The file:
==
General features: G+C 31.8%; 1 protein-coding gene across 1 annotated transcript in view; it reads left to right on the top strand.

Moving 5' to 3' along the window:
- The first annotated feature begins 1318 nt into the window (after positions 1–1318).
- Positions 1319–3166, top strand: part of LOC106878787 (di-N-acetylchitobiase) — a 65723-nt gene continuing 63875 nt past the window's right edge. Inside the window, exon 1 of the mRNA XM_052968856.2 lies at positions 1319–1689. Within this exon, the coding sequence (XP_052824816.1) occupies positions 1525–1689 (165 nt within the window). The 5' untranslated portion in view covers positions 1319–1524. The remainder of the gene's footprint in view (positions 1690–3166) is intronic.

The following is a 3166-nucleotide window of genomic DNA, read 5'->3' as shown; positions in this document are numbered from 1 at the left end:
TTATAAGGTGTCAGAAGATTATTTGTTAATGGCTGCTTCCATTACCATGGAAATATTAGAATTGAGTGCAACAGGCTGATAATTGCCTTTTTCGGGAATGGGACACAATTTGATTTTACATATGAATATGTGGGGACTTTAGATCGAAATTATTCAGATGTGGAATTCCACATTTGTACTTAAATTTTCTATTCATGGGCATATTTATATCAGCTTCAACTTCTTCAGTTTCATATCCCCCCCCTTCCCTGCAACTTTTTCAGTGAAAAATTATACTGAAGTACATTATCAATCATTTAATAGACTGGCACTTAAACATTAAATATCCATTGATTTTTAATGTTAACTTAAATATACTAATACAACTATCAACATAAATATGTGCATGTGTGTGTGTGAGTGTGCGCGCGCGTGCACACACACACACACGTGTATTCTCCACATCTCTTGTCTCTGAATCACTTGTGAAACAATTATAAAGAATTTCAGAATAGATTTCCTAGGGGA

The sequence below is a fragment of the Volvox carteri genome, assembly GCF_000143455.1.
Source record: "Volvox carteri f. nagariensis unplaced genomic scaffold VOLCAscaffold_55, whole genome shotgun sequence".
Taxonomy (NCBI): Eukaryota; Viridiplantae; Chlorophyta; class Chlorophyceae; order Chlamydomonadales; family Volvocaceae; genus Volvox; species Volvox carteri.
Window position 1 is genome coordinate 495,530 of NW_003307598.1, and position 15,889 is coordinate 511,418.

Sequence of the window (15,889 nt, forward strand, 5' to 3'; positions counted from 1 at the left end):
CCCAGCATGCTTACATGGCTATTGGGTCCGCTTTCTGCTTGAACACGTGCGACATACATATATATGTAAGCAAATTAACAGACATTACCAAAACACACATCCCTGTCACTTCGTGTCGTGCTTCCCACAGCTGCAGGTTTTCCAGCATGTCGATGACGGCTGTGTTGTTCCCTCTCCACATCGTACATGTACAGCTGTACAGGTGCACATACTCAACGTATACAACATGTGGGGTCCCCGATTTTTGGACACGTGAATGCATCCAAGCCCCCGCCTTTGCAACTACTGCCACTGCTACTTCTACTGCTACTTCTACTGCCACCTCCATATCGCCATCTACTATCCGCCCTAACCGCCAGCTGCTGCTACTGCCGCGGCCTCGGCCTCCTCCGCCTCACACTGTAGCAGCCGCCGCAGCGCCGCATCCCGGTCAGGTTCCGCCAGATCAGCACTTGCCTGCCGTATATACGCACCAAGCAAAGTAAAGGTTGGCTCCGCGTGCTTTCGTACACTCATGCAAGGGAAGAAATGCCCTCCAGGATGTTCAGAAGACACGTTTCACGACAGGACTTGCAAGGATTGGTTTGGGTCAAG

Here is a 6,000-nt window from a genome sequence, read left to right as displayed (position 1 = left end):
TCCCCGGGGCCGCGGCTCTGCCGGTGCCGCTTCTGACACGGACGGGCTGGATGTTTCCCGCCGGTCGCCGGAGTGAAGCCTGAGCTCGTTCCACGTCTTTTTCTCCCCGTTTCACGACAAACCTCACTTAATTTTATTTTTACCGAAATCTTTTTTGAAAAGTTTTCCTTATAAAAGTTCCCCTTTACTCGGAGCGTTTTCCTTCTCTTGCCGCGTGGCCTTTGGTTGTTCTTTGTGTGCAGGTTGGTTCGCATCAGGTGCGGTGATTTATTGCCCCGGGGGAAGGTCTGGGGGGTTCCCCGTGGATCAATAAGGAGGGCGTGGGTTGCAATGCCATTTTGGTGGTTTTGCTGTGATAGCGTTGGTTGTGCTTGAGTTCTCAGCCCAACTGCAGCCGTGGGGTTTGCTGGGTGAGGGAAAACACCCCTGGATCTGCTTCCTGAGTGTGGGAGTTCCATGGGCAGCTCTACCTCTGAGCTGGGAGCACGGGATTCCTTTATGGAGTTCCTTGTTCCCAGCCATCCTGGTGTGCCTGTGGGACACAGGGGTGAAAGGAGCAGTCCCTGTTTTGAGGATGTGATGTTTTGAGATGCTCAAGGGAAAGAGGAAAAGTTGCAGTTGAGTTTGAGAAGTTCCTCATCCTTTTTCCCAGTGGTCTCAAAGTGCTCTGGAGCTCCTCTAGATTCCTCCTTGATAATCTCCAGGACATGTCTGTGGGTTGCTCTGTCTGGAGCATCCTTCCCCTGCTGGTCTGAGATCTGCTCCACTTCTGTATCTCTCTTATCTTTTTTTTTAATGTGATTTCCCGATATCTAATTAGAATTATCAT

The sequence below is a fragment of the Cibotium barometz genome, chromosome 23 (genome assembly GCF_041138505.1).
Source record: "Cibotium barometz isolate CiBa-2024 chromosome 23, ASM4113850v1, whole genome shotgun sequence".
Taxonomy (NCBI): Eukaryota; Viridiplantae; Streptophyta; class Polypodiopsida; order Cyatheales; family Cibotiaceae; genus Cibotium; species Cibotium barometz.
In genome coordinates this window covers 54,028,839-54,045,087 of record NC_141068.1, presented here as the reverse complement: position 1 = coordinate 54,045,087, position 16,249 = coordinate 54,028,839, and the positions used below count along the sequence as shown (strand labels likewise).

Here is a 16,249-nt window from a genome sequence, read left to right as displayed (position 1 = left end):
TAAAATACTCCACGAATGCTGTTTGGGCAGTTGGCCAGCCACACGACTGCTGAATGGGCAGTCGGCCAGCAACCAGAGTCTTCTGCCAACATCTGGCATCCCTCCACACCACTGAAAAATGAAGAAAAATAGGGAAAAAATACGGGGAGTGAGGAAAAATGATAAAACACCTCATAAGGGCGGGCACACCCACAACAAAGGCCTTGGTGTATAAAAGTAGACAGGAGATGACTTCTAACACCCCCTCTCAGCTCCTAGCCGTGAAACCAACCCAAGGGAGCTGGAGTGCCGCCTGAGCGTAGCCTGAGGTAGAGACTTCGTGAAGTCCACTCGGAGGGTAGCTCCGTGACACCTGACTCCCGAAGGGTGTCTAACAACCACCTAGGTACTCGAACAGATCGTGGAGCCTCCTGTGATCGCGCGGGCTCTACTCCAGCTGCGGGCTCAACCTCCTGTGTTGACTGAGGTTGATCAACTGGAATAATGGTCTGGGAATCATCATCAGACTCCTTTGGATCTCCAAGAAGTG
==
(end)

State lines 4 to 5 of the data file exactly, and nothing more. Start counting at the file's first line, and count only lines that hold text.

- Positions 1319–3166, top strand: part of LOC106878787 (di-N-acetylchitobiase) — a 65723-nt gene continuing 63875 nt past the window's right edge. Inside the window, exon 1 of the mRNA XM_052968856.2 lies at positions 1319–1689. Within this exon, the coding sequence (XP_052824816.1) occupies positions 1525–1689 (165 nt within the window). The 5' untranslated portion in view covers positions 1319–1524. The remainder of the gene's footprint in view (positions 1690–3166) is intronic.

The following is a 3166-nucleotide window of genomic DNA, read 5'->3' as shown; positions in this document are numbered from 1 at the left end: